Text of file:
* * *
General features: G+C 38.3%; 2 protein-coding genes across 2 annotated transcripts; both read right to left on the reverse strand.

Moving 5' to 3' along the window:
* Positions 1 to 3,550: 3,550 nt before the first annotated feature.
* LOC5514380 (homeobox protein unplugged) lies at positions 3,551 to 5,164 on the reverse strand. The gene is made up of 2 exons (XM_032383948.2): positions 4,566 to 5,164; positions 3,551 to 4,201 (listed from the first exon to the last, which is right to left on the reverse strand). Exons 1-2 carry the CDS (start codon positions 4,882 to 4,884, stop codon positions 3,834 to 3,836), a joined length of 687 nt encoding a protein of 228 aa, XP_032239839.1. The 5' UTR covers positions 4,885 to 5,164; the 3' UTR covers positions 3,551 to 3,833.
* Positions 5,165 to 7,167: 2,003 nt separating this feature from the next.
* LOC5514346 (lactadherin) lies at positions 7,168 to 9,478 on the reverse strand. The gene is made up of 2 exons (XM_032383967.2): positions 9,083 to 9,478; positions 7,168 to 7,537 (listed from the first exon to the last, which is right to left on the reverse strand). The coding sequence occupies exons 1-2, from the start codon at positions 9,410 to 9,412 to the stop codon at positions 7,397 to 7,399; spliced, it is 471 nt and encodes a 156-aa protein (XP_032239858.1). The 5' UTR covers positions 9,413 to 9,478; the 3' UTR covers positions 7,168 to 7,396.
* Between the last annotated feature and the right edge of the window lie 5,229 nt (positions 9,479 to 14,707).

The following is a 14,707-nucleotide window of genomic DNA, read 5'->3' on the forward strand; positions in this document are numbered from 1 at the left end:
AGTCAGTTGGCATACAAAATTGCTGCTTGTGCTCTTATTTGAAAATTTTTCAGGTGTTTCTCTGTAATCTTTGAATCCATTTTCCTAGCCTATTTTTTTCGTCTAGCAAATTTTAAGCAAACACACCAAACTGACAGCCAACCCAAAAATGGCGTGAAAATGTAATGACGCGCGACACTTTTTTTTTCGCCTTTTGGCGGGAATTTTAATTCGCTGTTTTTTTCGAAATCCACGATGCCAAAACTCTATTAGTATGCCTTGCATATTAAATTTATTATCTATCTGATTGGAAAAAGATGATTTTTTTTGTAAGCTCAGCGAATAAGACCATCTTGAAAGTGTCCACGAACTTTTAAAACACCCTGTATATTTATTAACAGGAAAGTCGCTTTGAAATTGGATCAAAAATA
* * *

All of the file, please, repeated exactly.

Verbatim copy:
General features: G+C 38.3%; 2 protein-coding genes across 2 annotated transcripts; both read right to left on the reverse strand.

Moving 5' to 3' along the window:
* Positions 1 to 3,550: 3,550 nt before the first annotated feature.
* LOC5514380 (homeobox protein unplugged) lies at positions 3,551 to 5,164 on the reverse strand. The gene is made up of 2 exons (XM_032383948.2): positions 4,566 to 5,164; positions 3,551 to 4,201 (listed from the first exon to the last, which is right to left on the reverse strand). Exons 1-2 carry the CDS (start codon positions 4,882 to 4,884, stop codon positions 3,834 to 3,836), a joined length of 687 nt encoding a protein of 228 aa, XP_032239839.1. The 5' UTR covers positions 4,885 to 5,164; the 3' UTR covers positions 3,551 to 3,833.
* Positions 5,165 to 7,167: 2,003 nt separating this feature from the next.
* LOC5514346 (lactadherin) lies at positions 7,168 to 9,478 on the reverse strand. The gene is made up of 2 exons (XM_032383967.2): positions 9,083 to 9,478; positions 7,168 to 7,537 (listed from the first exon to the last, which is right to left on the reverse strand). The coding sequence occupies exons 1-2, from the start codon at positions 9,410 to 9,412 to the stop codon at positions 7,397 to 7,399; spliced, it is 471 nt and encodes a 156-aa protein (XP_032239858.1). The 5' UTR covers positions 9,413 to 9,478; the 3' UTR covers positions 7,168 to 7,396.
* Between the last annotated feature and the right edge of the window lie 5,229 nt (positions 9,479 to 14,707).

The following is a 14,707-nucleotide window of genomic DNA, read 5'->3' on the forward strand; positions in this document are numbered from 1 at the left end:
AGTCAGTTGGCATACAAAATTGCTGCTTGTGCTCTTATTTGAAAATTTTTCAGGTGTTTCTCTGTAATCTTTGAATCCATTTTCCTAGCCTATTTTTTTCGTCTAGCAAATTTTAAGCAAACACACCAAACTGACAGCCAACCCAAAAATGGCGTGAAAATGTAATGACGCGCGACACTTTTTTTTTCGCCTTTTGGCGGGAATTTTAATTCGCTGTTTTTTTCGAAATCCACGATGCCAAAACTCTATTAGTATGCCTTGCATATTAAATTTATTATCTATCTGATTGGAAAAAGATGATTTTTTTTGTAAGCTCAGCGAATAAGACCATCTTGAAAGTGTCCACGAACTTTTAAAACACCCTGTATATTTATTAACAGGAAAGTCGCTTTGAAATTGGATCAAAAATA